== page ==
The information associated with the log can also be utilized by a distribution or mailing center. For example, the U.S. Postal Service (USPS) could be provided with a reader 46. Upon arrival or upon loading into sorting equipment by a crane, the reader 46 would read the identification 58 for a given log 50 and gain information about that log 50 such as the type of product, number of products in the log, products' ultimate destinations, postal fee information, etc. The read information could be used to increase the efficiency of the delivery system by enabling increased automation and less handling errors.
Turning now to FIG. 7 in particular, a portion of a binding line 60 is shown and a second method for forming the logs 50 of bound printed product 52 is illustrated. The printed products 52 are bound in the usual bindery fashion in conjunction with a controller 62. After the products 52 complete the assembly process, they are conveyed on a mail table 64 towards equipment used to prepare the products for shipment to the USPS or any other destination. In the usual fashion, the products 52 are bundled following USPS specifications. That is, bundled packages of products 52 (strapped, shrink wrapped or combinations thereof) are made for carrier route, 5-digit, 3-digit, etc. and piled on a pallet. The height and weight of these bundles are limited by USPS specifications and typical bindery equipment.
Lane A of FIG. 7 utilizes equipment and a method of preparing traditional bundles of bound printed product 52. The conventional equipment includes the following: a directional conveyor 66, a reject conveyor 68, a bundle stacker 70, a bundle strapper 72, bundle conveyors 74, a bundle wrapper 76, a heat tunnel 78 and a bundle pallet 80. This equipment is typically used in the bindery to prepare bound printed products 52 for shipment. A hand strapper 82 is also shown that is used as a back-up method of securing bundles if any failures occur during the packaging process. Products 52 come off the mail table 64 into Lane A, bundles of products 52 are strapped and wrapped, transported through a heat tunnel 78 then conveyed via the bundle conveyor 74 to a pallet 80. Bundles sizes vary depending upon the number of pieces for a particular postal sort.
Lane B of FIG. 7 utilizes equipment and a method of preparing the bound printed products 52 in logs 50, which is a more effective way of handling quantities of product 52. The equipment utilized includes: a directional conveyor 84, a reject conveyor 86, a log stacker 88, a log strapper 90, a log conveyor 92, a log crane 94, and a log pallet 96.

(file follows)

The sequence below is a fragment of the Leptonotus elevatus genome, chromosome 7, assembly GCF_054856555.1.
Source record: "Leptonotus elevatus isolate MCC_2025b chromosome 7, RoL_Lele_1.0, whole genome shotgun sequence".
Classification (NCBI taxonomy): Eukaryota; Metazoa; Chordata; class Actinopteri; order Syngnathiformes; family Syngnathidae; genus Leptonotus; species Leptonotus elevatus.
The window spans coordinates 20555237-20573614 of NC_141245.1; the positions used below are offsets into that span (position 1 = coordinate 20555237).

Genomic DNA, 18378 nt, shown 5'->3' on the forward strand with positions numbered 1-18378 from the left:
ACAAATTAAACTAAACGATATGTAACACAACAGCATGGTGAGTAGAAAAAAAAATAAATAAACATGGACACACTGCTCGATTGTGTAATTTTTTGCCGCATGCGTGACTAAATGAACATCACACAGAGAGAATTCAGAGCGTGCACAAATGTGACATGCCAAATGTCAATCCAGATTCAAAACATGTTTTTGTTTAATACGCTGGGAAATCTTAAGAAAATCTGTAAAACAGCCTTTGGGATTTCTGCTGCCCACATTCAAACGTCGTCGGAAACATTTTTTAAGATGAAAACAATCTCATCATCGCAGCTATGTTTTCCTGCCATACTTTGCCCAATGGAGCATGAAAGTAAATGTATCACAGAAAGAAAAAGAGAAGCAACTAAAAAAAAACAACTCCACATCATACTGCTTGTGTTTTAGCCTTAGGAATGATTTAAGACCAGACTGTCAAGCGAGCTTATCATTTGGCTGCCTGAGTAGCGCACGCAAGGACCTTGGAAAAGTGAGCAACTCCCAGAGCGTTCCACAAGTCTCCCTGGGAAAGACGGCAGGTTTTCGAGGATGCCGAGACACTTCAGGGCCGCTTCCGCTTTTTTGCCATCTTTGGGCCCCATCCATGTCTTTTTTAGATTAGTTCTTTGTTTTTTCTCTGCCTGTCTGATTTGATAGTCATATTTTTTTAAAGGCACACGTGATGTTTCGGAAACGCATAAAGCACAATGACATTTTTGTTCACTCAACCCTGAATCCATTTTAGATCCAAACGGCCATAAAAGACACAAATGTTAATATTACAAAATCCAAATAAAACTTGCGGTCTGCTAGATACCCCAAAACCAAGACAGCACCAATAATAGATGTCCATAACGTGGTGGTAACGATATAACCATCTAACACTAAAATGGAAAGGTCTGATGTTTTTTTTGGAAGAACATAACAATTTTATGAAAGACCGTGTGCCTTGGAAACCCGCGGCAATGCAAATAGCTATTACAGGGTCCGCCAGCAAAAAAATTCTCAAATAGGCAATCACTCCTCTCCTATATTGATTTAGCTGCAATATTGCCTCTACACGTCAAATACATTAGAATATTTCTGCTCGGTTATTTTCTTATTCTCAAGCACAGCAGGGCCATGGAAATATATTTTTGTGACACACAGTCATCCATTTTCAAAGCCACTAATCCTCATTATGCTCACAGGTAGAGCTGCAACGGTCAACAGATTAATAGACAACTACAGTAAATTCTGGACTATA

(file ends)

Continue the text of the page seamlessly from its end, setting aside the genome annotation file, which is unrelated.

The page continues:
As shown in FIG. 7, workers for performing certain tasks are positioned at locations C, D and E. At location C, a worker piles product onto the pallet 80 if that product was produced in the traditional method of bundling. At location D, a worker operates the log crane 94. At location E, a worker collects recalled printed products that are required to be loaded into a working pallet. Recalls are magazines that are re-manufactured for rejected products (missing pages, bad trim, missing staples, etc.). Because of the manufacturing process, these products cannot be produced before the log or bundle changes from one sort to the next unless generic books are used. The recalled magazines (if they do not get into the proper log or bundle) are removed from the binding line 60 onto the conveyors 68 and 86. The worker collects these products 52 and places them into the required log or onto the required pallet.
In operation, as the assembled printed products 52 are conveyed on the mail table 64, a controller 62 decides which Lane, A or B, the printed products 52 will be directed to. Typically, carrier route sort products 52 would be directed to Lane A because the products 52 for carrier routes justify a traditional bundle.
Because any mailed pieces (other than a carrier route package) need to be sorted by the USPS or like entity, an effective way to present product to the sorting system is in the form of a log 50. A log 50 of product 52 presents more pieces to the sorting system in the same amount of time than numerous bundles of product, which are currently lifted one, or a few at a time, by USPS personnel. Further, a log 50 of product 52 typically has less waste material than a series of bundles. A log 50 utilizes fewer straps 56, whereas the amount of bundles equaling the products 52 held in one log 50 would produce many more straps as well as wrapping material. Consequently, because more pieces are delivered to a sorter in the same amount of time, and less waste material required for the same amount of product, a log 50 of product 52 is more efficient than a traditional bundle.